SUMMARY OF THE INVENTION

The present invention devised in view of the aforementioned problems confronted by the conventional art is specified below.

This invention is a game device or a game processing method for displaying a game screen which expresses a virtual three-dimensional space, wherein the game device displays the first action scene between the first player character and the first enemy character and the second action scene between the second player character and the second enemy character based on the predetermined camera angle to project the first player character and the first enemy character related to the predetermined command which is given to the first player character by the player.

Here, the predetermined command is the attacking command for the first player character attacking the first enemy character.

Moreover, this invention is characterized in that it changes the attribute value of the first player character and/or the first enemy character based on the predetermined commands.

Further, the first action scene is characterized in that it displays the damage of the player first character and/or the first enemy character based on the attribute value that changes in accordance with the predetermined commands.

Furthermore, this invention is characterized in that it displays the second action scene when the second player character and the second enemy character are arranged in the game screen decided based on the predetermined camera angle.

And this invention is a game device for displaying a game screen which expresses a virtual three-dimensional space, wherein the game device displays the second player character in the first game screen and then gradually changes the first game screen into the second game screen when the player gives the first player character a predetermined command and the first game screen displaying the first player character changes into the second game screen displaying the first player character and the second player character.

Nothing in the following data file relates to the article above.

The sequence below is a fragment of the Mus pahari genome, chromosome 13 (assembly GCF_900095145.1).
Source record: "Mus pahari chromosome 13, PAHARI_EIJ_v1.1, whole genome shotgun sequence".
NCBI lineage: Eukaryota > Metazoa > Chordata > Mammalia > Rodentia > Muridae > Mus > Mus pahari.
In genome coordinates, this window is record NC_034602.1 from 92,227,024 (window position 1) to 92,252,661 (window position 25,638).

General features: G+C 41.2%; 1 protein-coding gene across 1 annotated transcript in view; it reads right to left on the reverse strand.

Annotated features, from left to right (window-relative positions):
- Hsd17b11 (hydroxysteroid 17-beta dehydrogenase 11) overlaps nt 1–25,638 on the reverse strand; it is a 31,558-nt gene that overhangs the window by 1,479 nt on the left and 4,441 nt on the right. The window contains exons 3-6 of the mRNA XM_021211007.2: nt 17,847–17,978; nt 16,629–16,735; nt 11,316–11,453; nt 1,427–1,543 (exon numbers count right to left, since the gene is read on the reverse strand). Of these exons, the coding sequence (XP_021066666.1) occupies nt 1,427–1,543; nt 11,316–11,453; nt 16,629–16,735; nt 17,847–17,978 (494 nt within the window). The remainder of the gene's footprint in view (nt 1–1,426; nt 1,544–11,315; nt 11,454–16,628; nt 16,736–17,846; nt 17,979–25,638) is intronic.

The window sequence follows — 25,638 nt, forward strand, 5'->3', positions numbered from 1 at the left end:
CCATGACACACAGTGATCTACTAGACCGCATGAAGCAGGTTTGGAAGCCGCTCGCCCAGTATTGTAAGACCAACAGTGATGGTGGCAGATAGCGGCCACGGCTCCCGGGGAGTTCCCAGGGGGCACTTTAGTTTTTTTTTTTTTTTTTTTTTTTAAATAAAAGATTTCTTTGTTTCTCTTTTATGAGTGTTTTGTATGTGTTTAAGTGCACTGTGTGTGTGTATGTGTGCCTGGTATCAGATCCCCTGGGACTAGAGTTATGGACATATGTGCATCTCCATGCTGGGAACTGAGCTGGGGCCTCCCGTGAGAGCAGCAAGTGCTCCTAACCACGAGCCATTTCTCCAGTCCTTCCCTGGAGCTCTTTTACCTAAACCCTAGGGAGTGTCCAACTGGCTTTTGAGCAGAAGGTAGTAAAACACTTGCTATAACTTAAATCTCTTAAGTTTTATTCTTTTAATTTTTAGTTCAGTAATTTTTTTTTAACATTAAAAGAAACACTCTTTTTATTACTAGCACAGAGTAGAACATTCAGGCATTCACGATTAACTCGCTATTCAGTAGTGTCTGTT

Here, the game device is characterized in that it displays the second player character entering into the first game screen from the outside of the screen. Moreover, the game device is characterized in that it changes the first game screen into the second game screen and eliminates the second player character from the second game image and then gradually changes the second player character in the first game screen.

The apparatus invention may be considered an invention of method, and vice versa. Furthermore, this invention is also a recording medium storing a program for making a game device realize predetermined functions.

The recording medium includes memories such as RAM, ROM, etc. as well as a hard disc (HD), DVD-RAM, a flexible disc (FD), CD-ROM, etc. And the game device also includes computers and the like where a central processing unit such as a CPU or MPU interprets by conducting prescribed processing steps.